The creators took a hiatus after Immortal Coil, and sadly, after three volumes of excellence James Harren isn’t back this time around, but as the sample spread shows, David Rubin may have a different, less grubby style, but when it comes to designing goofy looking gods and demons then he’s not afraid of the work.

John Arcudi uses the opening chapter to bring in new readers, inform them about what’s going on, and anyone else learns of what’s been happening since the major battle ending the previous volume. Rathraq is still searching for his heart, unknown to him now at the bottom of the Hudson river.

Rubin’s approach to the series is to move it far more toward goofy cartooning, and while an absurdity has been integral since the beginning, it’s not the only mood, and turning the once mysterious scarecrow form into a wacky skeleton in a hood is a retrograde step. There’s no doubting Rubin’s immense talent, and if you do there are many wonderful individual illustrations to prove you wrong, Timah’s dance being very memorable, as is the visit to Ayatal, superbly coloured by Dave Stewart. It has to be asked, though if Rubin’s the ideal match for Rumble as it’s been so far. He’s at his best on the opening half of the final chapter, which isn’t so dependent on established characters, and where his own designs build the world.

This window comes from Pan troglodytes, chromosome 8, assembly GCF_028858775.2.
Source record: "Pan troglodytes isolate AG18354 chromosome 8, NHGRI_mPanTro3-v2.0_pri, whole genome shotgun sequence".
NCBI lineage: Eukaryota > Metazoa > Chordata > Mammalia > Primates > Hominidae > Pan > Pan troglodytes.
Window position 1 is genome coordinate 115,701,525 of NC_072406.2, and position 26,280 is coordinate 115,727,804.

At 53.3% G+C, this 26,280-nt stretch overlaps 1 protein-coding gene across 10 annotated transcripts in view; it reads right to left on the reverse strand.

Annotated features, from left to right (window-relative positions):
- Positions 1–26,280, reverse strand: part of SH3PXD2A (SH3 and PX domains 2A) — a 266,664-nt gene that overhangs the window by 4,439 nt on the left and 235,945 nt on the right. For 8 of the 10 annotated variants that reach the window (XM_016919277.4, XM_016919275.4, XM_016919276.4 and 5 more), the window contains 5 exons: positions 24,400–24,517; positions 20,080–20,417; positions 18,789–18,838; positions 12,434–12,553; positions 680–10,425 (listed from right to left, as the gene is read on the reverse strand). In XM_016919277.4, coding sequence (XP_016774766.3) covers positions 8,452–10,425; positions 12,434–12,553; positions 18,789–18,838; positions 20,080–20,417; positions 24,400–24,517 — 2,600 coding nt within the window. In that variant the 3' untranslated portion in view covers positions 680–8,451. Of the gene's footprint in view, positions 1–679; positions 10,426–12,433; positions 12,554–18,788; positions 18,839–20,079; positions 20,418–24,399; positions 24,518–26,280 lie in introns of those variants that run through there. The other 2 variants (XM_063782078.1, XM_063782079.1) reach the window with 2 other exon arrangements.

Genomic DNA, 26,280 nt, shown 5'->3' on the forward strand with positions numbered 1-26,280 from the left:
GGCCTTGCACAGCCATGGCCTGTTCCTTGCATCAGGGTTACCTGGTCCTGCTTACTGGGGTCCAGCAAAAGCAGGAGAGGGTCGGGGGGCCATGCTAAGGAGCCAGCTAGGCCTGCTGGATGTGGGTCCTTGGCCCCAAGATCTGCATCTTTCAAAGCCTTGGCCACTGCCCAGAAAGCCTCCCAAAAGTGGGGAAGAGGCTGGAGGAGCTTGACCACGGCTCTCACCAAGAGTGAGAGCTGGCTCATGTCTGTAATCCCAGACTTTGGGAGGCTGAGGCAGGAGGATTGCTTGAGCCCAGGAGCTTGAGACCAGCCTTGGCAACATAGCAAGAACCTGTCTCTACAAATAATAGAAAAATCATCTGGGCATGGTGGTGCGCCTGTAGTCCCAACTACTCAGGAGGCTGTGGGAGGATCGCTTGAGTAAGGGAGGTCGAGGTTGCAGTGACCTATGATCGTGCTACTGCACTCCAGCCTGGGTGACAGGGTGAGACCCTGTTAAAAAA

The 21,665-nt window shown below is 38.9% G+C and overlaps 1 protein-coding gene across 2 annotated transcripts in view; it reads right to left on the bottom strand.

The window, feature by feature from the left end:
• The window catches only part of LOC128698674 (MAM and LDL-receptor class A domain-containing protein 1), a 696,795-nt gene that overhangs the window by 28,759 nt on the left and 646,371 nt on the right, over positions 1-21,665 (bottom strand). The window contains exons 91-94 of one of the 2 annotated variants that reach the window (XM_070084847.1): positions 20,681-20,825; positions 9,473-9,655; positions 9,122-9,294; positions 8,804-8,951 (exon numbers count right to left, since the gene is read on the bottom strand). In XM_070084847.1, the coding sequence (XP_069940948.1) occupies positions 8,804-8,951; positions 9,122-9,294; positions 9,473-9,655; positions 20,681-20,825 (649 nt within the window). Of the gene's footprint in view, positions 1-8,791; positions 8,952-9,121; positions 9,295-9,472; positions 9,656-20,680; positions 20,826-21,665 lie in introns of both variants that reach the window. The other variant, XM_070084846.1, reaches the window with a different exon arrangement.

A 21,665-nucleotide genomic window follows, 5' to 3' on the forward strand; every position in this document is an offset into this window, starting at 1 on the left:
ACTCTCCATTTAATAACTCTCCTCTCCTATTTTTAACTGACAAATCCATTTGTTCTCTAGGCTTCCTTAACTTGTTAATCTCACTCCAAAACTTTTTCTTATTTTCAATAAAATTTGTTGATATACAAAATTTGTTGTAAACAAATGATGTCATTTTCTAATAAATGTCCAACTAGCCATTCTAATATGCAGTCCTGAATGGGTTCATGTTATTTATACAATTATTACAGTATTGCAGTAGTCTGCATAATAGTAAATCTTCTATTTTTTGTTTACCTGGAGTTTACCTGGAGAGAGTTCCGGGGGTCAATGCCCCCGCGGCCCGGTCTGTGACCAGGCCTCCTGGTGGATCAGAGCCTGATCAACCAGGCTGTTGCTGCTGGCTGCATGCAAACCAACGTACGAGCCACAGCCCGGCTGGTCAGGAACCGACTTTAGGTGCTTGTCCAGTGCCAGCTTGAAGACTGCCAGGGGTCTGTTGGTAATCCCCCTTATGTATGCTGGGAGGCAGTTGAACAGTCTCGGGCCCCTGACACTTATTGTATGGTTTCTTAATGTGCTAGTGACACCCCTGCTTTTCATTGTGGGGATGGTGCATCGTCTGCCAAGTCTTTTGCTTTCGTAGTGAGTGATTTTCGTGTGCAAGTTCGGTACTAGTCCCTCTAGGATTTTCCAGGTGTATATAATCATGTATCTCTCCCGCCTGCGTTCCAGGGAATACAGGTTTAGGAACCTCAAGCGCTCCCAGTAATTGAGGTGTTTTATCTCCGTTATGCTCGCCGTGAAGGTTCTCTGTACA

Arcudi’s also a little off his game. There are some nice touches, such as how the wider population are disabused of the notion they saw monsters running through the streets, but it’s not really until the reinforcing of friendships in the final chapter and the immense battle that precedes it that Arcudi hits his stride again. Rumble has been a series of continual progression, but Soul Without Pity moves it back several steps.